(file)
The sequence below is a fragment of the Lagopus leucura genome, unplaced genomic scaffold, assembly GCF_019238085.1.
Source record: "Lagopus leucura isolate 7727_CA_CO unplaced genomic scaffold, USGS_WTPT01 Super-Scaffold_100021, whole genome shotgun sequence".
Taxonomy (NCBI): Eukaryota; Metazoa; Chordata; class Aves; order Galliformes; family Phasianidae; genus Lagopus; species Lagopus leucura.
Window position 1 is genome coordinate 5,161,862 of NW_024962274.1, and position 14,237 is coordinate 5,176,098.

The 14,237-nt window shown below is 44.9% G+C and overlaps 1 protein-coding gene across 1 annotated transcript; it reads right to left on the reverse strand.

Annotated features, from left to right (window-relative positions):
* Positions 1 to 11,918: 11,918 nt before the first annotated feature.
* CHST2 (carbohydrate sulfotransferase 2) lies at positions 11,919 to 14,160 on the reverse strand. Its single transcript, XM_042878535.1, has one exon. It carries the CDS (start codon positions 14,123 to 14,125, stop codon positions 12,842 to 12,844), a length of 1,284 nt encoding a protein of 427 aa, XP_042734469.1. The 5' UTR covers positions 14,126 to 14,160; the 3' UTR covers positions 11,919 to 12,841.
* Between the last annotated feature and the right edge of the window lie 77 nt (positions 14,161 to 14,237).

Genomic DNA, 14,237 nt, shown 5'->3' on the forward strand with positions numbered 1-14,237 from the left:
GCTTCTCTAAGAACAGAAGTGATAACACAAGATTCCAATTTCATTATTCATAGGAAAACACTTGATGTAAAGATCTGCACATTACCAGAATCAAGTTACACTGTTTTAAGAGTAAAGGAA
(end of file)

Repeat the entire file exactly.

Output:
The sequence below is a fragment of the Lagopus leucura genome, unplaced genomic scaffold, assembly GCF_019238085.1.
Source record: "Lagopus leucura isolate 7727_CA_CO unplaced genomic scaffold, USGS_WTPT01 Super-Scaffold_100021, whole genome shotgun sequence".
Taxonomy (NCBI): Eukaryota; Metazoa; Chordata; class Aves; order Galliformes; family Phasianidae; genus Lagopus; species Lagopus leucura.
Window position 1 is genome coordinate 5,161,862 of NW_024962274.1, and position 14,237 is coordinate 5,176,098.

The 14,237-nt window shown below is 44.9% G+C and overlaps 1 protein-coding gene across 1 annotated transcript; it reads right to left on the reverse strand.

Annotated features, from left to right (window-relative positions):
* Positions 1 to 11,918: 11,918 nt before the first annotated feature.
* CHST2 (carbohydrate sulfotransferase 2) lies at positions 11,919 to 14,160 on the reverse strand. Its single transcript, XM_042878535.1, has one exon. It carries the CDS (start codon positions 14,123 to 14,125, stop codon positions 12,842 to 12,844), a length of 1,284 nt encoding a protein of 427 aa, XP_042734469.1. The 5' UTR covers positions 14,126 to 14,160; the 3' UTR covers positions 11,919 to 12,841.
* Between the last annotated feature and the right edge of the window lie 77 nt (positions 14,161 to 14,237).

Genomic DNA, 14,237 nt, shown 5'->3' on the forward strand with positions numbered 1-14,237 from the left:
GCTTCTCTAAGAACAGAAGTGATAACACAAGATTCCAATTTCATTATTCATAGGAAAACACTTGATGTAAAGATCTGCACATTACCAGAATCAAGTTACACTGTTTTAAGAGTAAAGGAA